15 Unusual Patron Saints

L-R: St. Januarius, St Bernardino of Siena, St Giles
L-R: St. Januarius, St Bernardino of Siena, St Giles
Public Domain, Wikimedia Commons

On May 13, Pope Francis canonized the two most recent saints in the Catholic Church at a special ceremony in Portugal. Saint Francisco and Saint Jacinta Marto, a young brother and sister from the Portuguese parish of Fatima, are said to have witnessed an apparition of the Virgin Mary exactly 100 years ago this year, and Pope Francis’s canonization marked the centenary of their first miraculous vision.

Because the locals at the time first refused to believe the Marto siblings’ story—and because they both succumbed to the great flu epidemic that swept Europe just two years later—Saints Franciso and Jacinta of Fatima are already considered patron saints of the sick, of chronic bodily illnesses, and of those ridiculed for their piety. But what if you have other problems or interests that would require the divine assistance of an even more specific saint? Well …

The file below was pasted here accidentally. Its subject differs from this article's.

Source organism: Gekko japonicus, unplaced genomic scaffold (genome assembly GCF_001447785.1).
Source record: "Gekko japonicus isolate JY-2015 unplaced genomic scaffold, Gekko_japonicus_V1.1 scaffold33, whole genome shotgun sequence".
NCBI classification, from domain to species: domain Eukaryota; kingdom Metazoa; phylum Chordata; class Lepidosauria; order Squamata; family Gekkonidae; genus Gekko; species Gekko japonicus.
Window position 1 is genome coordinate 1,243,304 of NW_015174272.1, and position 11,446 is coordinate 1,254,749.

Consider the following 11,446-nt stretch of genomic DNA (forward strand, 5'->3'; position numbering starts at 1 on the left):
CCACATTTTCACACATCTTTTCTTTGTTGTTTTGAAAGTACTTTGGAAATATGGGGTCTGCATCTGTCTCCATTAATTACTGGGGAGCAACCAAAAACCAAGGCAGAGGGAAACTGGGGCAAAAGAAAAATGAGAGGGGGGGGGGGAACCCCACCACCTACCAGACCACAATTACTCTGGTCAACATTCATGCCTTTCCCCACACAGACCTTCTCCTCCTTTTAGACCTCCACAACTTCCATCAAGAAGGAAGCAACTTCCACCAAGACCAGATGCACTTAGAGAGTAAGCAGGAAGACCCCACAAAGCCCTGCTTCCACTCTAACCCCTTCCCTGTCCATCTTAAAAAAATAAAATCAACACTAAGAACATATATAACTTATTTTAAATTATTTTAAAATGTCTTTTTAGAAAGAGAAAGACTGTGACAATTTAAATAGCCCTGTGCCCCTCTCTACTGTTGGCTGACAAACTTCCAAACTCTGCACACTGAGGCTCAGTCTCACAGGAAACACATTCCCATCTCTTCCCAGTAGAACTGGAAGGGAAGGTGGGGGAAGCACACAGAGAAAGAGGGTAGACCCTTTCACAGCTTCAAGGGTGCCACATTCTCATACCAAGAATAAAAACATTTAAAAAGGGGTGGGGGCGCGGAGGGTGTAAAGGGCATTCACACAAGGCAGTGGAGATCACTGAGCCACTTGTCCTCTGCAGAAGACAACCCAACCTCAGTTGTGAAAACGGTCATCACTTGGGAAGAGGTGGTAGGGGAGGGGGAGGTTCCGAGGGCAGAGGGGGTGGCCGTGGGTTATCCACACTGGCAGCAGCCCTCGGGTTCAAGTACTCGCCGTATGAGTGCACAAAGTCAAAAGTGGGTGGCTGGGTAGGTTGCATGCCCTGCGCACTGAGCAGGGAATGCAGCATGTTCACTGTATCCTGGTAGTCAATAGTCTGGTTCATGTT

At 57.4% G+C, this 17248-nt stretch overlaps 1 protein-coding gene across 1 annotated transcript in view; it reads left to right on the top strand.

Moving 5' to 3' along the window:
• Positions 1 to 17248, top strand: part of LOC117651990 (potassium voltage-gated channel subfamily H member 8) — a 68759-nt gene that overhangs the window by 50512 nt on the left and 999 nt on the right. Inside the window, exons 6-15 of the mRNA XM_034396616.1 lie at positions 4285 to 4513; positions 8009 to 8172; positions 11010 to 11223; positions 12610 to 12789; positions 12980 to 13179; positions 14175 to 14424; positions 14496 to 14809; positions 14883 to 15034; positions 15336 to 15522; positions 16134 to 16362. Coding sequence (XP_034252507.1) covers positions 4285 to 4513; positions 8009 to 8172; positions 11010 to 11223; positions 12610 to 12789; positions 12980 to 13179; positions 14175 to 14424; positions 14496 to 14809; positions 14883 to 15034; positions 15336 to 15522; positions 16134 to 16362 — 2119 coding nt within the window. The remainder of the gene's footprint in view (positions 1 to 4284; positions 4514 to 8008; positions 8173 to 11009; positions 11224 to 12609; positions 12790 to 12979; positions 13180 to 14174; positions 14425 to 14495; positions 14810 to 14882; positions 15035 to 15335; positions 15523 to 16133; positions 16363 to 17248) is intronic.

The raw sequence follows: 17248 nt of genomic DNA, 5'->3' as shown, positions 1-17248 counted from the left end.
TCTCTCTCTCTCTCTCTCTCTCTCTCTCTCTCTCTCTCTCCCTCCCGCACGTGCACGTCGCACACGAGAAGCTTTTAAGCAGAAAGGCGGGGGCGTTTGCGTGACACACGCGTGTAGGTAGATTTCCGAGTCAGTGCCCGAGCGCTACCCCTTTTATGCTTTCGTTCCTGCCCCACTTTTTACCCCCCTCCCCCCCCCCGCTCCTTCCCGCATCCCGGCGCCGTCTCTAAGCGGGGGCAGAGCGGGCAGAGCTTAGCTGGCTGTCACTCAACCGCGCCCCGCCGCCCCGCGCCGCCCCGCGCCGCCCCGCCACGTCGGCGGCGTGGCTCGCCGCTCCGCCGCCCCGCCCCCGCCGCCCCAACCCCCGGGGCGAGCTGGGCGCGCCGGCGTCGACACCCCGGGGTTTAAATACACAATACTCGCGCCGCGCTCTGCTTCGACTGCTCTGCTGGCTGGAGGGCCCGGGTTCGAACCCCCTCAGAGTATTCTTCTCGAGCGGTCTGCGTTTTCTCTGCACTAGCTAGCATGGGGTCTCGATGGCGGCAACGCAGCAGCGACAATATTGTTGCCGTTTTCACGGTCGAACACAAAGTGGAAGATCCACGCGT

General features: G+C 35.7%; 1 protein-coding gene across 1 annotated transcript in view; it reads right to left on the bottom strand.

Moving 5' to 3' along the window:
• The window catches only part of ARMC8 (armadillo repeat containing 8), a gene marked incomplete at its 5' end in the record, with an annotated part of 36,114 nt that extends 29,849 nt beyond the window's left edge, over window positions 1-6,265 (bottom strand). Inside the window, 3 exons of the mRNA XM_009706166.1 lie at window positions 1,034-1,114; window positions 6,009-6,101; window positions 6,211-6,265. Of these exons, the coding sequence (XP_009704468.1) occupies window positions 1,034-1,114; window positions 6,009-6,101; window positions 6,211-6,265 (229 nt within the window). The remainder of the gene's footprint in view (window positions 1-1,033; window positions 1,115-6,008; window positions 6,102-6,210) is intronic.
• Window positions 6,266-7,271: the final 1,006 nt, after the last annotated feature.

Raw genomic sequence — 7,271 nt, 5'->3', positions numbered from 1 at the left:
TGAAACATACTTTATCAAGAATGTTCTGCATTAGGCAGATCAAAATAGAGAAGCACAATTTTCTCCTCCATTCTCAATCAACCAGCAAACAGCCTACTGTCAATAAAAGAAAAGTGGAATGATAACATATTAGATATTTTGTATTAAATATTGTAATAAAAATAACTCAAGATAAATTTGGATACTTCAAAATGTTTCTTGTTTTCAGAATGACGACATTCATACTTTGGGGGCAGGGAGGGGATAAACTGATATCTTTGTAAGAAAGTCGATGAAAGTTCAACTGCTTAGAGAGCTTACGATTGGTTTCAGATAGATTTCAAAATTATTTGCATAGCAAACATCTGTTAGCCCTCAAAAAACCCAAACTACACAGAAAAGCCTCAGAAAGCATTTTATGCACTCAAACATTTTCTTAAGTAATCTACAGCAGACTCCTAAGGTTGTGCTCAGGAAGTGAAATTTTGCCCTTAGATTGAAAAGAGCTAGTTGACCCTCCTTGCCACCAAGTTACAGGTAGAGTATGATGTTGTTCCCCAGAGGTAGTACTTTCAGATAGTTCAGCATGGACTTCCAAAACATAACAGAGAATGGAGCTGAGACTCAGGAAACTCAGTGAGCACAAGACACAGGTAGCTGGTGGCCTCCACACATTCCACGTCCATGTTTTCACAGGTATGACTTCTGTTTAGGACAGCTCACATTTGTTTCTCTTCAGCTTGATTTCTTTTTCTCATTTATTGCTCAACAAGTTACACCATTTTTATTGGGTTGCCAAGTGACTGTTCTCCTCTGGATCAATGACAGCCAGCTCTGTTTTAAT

1. ST. ADJUTOR

St. Adjutor is said to have either escaped Muslim captors during the First Crusade and escaped by swimming (according to various stories, he either swam to Crusader territory, swam all the way to France, or was recaptured and then transported back to France by Mary Magdalene), or else calmed a whirlpool that had emerged beside a boat he was traveling on. Either way, he’s now considered the patron saint of swimmers and those at danger from drowning.

2. ST. BALTHASAR

Medieval tradition held that the three kings who visited Jesus in the stable came from all corners of the Medieval world; Balthazar hailed from Africa—frequently Egypt. At the time, Romani card sharps and sideshow sleight-of-hand merchants were popular entertainers across Europe. Because it was mistakenly believed they came from Egypt (hence the name Gypsies) the Egyptian king—St. Balthasar—became the patron saint of playing card manufacturers.